Based on the memoir of the same name by Garrard Conley, Boy Erased relates the shocking details of what goes on behind the locked doors of a conversion therapy programme designed to “correct” homosexuality through religious doctrine.
A Baptist preacher (Russell Crowe) and his wife (Nicole Kidman) must come to terms with their son’s homosexuality. 18-year-old Jared (Lucas Hedges) is obliged to discuss his sexual identity with his parents after an incident at college, and this leads to the confession that he is indeed gay. Saddened and deeply concerned, they send him to an intensive therapy meant to augment his masculinity and convince him that homosexuality is learned behaviour.
A group of young people who feel just as uneasy and uncomfortable about the programme as Jared does, find themselves forced to confess their supposed sins and ordered to behave in ways considered appropriate for their gender. Jared’s feeble hopes of finding answers in this prison-like establishment soon vanish as he and other participants are subjected to daily humiliations and psychological abuse.
The striking aspect of the story is the fact that each one of the three family members unquestioningly believes that others know best, and that somebody with more authority will have a better solution for their problem. The teenager blindly puts himself in his parents’ hands, while his mother accepts her husband’s decision without questioning, and Jared’s father, in turn, seeks counsel from the religious men he looks up to. All three eventually realise that the opinions of those they trusted were misguided.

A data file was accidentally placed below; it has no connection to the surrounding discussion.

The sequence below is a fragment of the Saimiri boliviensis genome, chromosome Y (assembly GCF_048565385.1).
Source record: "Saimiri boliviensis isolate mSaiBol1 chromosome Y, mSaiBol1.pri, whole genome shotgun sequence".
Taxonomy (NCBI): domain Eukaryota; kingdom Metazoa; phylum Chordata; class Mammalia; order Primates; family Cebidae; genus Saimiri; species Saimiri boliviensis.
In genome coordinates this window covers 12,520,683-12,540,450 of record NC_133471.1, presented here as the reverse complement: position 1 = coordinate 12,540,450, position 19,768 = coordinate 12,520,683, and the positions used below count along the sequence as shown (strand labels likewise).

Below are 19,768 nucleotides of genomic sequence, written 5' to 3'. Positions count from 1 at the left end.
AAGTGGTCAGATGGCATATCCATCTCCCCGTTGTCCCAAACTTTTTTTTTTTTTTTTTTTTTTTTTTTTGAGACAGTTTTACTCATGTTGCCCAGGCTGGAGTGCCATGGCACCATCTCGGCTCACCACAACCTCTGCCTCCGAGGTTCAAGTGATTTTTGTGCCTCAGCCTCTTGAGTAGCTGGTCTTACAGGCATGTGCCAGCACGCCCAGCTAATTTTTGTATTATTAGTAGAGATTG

The subject matter of Boy Erased is what makes it powerful, and the plot is further supported by some excellent performances. The film’s aim to expose an ugly secret, however, takes precedence over the emotional depth of the story, which is never fully expressed. While the audience naturally sympathises with Jared, his testimony does not open any window into his psyche, a feat perfectly achieved, for instance, in the Oscar-winning Moonlight, another film dealing with a sexual identity struggle.
The film’s emotional momentum is carried forward more effectively by Jared’s parents’ gradual coming to terms with reality, and his mother’s quiet evolution is especially touching. While Kidman and Crowe provide a solid base for the picture, all the secondary characters Jared meets at the therapy programme are not given a chance to develop. This turns the film into a predictable ticking bomb where there is little to distract the audience from the fact that the despotic bullying by the (so-called) therapists can only lead to Jared eventually exploding.
An important picture in that it uncovers a worrying reality to be challenged, Boy Erased lacks the psychological sophistication to also reveal the emotional trauma at the centre of the story.
Boy Erased is released nationwide on 8th February 2019.
Watch the trailer for Boy Erased here: